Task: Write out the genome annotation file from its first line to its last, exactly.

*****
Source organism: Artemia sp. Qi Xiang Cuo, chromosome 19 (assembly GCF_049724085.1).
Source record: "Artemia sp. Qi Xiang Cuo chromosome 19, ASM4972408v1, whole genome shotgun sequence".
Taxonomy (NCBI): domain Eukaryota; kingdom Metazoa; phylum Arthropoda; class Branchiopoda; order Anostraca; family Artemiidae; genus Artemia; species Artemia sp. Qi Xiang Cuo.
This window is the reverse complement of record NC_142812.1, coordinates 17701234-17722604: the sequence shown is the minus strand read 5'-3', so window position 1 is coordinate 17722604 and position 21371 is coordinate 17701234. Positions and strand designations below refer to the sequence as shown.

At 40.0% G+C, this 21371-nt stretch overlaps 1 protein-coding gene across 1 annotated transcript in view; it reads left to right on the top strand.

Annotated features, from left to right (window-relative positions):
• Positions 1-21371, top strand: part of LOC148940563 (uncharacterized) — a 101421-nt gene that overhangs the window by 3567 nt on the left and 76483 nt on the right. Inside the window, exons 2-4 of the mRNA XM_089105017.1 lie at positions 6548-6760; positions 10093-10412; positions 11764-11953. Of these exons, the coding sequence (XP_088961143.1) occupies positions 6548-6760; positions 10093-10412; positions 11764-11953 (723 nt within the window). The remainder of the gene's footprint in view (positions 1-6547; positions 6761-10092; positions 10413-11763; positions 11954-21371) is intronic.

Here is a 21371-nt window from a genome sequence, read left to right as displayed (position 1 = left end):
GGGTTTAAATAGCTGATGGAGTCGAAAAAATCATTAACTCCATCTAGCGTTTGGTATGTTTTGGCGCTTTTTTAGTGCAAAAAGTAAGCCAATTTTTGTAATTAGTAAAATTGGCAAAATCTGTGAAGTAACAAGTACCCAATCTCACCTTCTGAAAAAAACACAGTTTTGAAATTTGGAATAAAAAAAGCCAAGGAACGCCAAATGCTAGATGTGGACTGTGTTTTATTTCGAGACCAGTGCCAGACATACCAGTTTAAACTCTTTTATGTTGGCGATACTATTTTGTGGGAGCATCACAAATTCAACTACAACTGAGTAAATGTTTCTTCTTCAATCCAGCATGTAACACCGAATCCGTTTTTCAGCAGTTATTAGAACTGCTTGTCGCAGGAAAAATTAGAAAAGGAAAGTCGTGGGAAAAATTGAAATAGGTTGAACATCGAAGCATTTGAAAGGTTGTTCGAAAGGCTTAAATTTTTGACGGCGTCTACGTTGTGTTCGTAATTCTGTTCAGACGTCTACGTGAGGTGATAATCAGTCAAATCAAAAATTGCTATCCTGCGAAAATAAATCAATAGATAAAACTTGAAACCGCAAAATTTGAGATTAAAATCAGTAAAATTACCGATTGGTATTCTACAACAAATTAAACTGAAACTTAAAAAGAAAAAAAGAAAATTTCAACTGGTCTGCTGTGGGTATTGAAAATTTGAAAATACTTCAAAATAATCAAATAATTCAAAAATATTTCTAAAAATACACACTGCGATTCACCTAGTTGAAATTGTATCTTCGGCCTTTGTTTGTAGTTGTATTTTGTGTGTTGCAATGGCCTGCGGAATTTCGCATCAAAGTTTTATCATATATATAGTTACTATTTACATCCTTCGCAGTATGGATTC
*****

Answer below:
Source organism: Artemia sp. Qi Xiang Cuo, chromosome 19 (assembly GCF_049724085.1).
Source record: "Artemia sp. Qi Xiang Cuo chromosome 19, ASM4972408v1, whole genome shotgun sequence".
Taxonomy (NCBI): domain Eukaryota; kingdom Metazoa; phylum Arthropoda; class Branchiopoda; order Anostraca; family Artemiidae; genus Artemia; species Artemia sp. Qi Xiang Cuo.
This window is the reverse complement of record NC_142812.1, coordinates 17701234-17722604: the sequence shown is the minus strand read 5'-3', so window position 1 is coordinate 17722604 and position 21371 is coordinate 17701234. Positions and strand designations below refer to the sequence as shown.

At 40.0% G+C, this 21371-nt stretch overlaps 1 protein-coding gene across 1 annotated transcript in view; it reads left to right on the top strand.

Annotated features, from left to right (window-relative positions):
• Positions 1-21371, top strand: part of LOC148940563 (uncharacterized) — a 101421-nt gene that overhangs the window by 3567 nt on the left and 76483 nt on the right. Inside the window, exons 2-4 of the mRNA XM_089105017.1 lie at positions 6548-6760; positions 10093-10412; positions 11764-11953. Of these exons, the coding sequence (XP_088961143.1) occupies positions 6548-6760; positions 10093-10412; positions 11764-11953 (723 nt within the window). The remainder of the gene's footprint in view (positions 1-6547; positions 6761-10092; positions 10413-11763; positions 11954-21371) is intronic.

Here is a 21371-nt window from a genome sequence, read left to right as displayed (position 1 = left end):
GGGTTTAAATAGCTGATGGAGTCGAAAAAATCATTAACTCCATCTAGCGTTTGGTATGTTTTGGCGCTTTTTTAGTGCAAAAAGTAAGCCAATTTTTGTAATTAGTAAAATTGGCAAAATCTGTGAAGTAACAAGTACCCAATCTCACCTTCTGAAAAAAACACAGTTTTGAAATTTGGAATAAAAAAAGCCAAGGAACGCCAAATGCTAGATGTGGACTGTGTTTTATTTCGAGACCAGTGCCAGACATACCAGTTTAAACTCTTTTATGTTGGCGATACTATTTTGTGGGAGCATCACAAATTCAACTACAACTGAGTAAATGTTTCTTCTTCAATCCAGCATGTAACACCGAATCCGTTTTTCAGCAGTTATTAGAACTGCTTGTCGCAGGAAAAATTAGAAAAGGAAAGTCGTGGGAAAAATTGAAATAGGTTGAACATCGAAGCATTTGAAAGGTTGTTCGAAAGGCTTAAATTTTTGACGGCGTCTACGTTGTGTTCGTAATTCTGTTCAGACGTCTACGTGAGGTGATAATCAGTCAAATCAAAAATTGCTATCCTGCGAAAATAAATCAATAGATAAAACTTGAAACCGCAAAATTTGAGATTAAAATCAGTAAAATTACCGATTGGTATTCTACAACAAATTAAACTGAAACTTAAAAAGAAAAAAAGAAAATTTCAACTGGTCTGCTGTGGGTATTGAAAATTTGAAAATACTTCAAAATAATCAAATAATTCAAAAATATTTCTAAAAATACACACTGCGATTCACCTAGTTGAAATTGTATCTTCGGCCTTTGTTTGTAGTTGTATTTTGTGTGTTGCAATGGCCTGCGGAATTTCGCATCAAAGTTTTATCATATATATAGTTACTATTTACATCCTTCGCAGTATGGATTC